In 2018-19, the Bundesliga earned about €250m in international media-rights revenue. The Premier League looks set to increase its international media-rights income from 2019-20 to 2021-22, up from about €1.6bn per season in the previous three-season cycle. LaLiga is thought to be earning more than €650m per season for its international rights until the end of 2019-20.

Without a Lionel Messi or Cristiano Ronaldo to lead its marketing push, Bundesliga International is drawing on the league’s fan-friendly nature to convince broadcasters of its value. Klein says that the inclusive nature of the Bundesliga – as well as its fan-owned clubs – are a primary reason why football fans outside Germany choose to watch the league.

“We have been talking about the club community aspect and we want to make that resonate internationally as much as it does domestically,” Klein says. “In the US, our fan culture is one of the main reasons people watch the Bundesliga. Across Southeast Asia it’s also a determining factor. We have the means and ways to push this angle via localised content and storytelling to really deliver that story and the impact it has on the league.” 

Golden opportunity

Before the creation of Bundesliga International, the league earned a huge increase in China from a five-season deal with streaming platform PPTV, worth an average of $50m per season from 2018-19 to 2022-23. But the league now faces tough tests in Asia and Latin America, where good results are far from guaranteed.

The Premier League has recently suffered a stream of reduced rights fees across Asia, with new deals in Japan, Malaysia, the Philippines, Singapore and Vietnam all dropping in value. In Latin America and Brazil, the rights to all other major football properties have already been sold, and it is possible that recent consolidation in media markets across the region will have a negative impact on the Bundesliga’s earning potential.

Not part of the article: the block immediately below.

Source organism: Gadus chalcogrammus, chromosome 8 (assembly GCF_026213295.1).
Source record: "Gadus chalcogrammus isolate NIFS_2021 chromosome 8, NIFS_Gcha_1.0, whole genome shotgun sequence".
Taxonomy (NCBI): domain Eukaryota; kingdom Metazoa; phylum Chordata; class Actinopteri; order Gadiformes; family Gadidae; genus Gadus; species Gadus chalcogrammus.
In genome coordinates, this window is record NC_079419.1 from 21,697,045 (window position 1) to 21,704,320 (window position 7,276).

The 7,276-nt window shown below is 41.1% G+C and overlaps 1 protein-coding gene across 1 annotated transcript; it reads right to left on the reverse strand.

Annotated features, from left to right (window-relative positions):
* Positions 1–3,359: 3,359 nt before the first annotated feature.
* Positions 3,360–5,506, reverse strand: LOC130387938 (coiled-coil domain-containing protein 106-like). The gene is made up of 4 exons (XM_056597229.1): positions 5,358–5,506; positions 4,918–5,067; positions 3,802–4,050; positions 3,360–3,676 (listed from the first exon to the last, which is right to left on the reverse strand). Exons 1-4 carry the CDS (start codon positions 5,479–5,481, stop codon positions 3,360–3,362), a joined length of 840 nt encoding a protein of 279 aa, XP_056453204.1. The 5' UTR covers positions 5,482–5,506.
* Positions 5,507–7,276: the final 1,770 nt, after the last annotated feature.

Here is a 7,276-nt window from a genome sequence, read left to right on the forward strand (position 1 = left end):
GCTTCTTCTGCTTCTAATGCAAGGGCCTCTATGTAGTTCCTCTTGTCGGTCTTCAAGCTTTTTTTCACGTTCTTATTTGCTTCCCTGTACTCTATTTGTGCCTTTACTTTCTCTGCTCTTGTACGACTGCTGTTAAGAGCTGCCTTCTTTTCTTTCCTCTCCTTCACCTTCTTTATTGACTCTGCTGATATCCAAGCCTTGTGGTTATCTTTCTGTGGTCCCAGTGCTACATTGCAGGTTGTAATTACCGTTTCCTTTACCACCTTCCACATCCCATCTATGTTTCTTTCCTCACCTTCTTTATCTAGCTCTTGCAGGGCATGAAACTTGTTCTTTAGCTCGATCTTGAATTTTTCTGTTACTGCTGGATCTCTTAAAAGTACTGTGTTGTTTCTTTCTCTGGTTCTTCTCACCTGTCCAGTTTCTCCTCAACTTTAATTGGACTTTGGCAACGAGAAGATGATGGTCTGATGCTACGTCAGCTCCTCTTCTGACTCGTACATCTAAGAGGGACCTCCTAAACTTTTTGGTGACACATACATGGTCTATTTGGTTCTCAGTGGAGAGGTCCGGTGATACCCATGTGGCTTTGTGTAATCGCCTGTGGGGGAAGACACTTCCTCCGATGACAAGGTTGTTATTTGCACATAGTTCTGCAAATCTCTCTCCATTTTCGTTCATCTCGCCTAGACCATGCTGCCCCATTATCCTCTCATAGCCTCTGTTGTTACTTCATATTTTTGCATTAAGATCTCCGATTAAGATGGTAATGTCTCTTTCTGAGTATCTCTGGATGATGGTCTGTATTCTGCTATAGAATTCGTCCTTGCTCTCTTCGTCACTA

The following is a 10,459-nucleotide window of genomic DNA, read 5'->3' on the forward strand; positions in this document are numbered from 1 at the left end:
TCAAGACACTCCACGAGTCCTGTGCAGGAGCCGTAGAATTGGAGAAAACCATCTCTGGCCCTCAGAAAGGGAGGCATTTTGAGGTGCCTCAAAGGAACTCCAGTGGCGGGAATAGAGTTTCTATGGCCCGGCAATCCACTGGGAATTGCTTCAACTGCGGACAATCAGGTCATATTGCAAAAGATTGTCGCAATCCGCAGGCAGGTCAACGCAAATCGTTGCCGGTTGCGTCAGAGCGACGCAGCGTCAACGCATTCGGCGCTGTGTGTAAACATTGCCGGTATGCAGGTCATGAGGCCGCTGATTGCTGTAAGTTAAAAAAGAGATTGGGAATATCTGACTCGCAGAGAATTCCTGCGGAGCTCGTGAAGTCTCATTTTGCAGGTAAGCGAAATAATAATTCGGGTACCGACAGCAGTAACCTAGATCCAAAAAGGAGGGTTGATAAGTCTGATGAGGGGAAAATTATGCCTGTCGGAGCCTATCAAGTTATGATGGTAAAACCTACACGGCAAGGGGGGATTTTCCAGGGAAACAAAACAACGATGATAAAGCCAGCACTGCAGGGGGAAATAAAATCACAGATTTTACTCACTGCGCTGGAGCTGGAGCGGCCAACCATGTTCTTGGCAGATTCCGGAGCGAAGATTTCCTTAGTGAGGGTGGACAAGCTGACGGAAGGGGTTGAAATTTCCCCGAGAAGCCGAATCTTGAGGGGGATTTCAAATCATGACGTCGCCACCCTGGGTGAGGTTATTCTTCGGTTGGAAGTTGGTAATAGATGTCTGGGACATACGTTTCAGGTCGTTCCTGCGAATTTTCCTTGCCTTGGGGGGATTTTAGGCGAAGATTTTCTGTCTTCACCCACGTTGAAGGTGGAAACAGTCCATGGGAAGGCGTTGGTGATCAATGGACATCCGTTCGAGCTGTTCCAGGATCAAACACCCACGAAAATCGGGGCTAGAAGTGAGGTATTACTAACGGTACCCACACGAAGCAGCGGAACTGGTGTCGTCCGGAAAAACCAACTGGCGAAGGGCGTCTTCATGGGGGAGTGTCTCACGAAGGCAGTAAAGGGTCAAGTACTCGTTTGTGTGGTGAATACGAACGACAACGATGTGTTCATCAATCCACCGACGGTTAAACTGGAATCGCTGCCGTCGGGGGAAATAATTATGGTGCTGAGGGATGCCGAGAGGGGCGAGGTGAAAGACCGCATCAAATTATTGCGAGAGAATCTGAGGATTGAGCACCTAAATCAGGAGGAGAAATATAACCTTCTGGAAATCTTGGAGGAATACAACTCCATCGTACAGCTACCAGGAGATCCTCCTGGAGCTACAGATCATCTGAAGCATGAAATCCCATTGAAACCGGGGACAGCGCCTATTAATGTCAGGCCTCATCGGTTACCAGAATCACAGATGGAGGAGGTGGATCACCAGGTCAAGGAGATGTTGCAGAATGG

That said, the league is coming from a relatively low base. Its 80-territory, five-season deal with media group Fox – from 2015-16 to 2019-20 – covers Southeast Asia, Latin America, Brazil and the United States, but brings in just over $60m per season.

Media-rights experts say the league is keen to sell rights market-by-market in Southeast Asia in order to reap the reward of its localised marketing push in the region over the past 18 months, but Klein says it is taking a more pragmatic approach.

“We want to take a market-by-market approach when it comes to how people understand the Bundesliga. In relation to commercialisation, a pan-regional media-rights deal or going market-by-market are both still in play,” Klein says. “Either could offer us what we want, but it depends if the partner will invest in localisation and local content. That’s the direction we need to go in.”

The league is also anticipating a good result in the US, which has recently produced spectacular increases for European leagues such as Serie A. Sources say Bundesliga International is hoping to at least double the league’s media-rights income from the territories covered by its Fox deal.

It is not outside the realm of possibility that the Bundesliga could increase its international media-rights revenue to over €400m per season. Coupled with a domestic sales process that is also expected to produce a strong increase, the Bundesliga has an opportunity to increase its global media-rights revenue to almost €2bn per season by 2021-22.

If Klein and his domestic colleagues can exceed expectations, it would deal a blow to the argument that the 50+1 rule is holding German football back. But if not, pressure will mount to replace the Bundesliga’s stability with some creative destruction.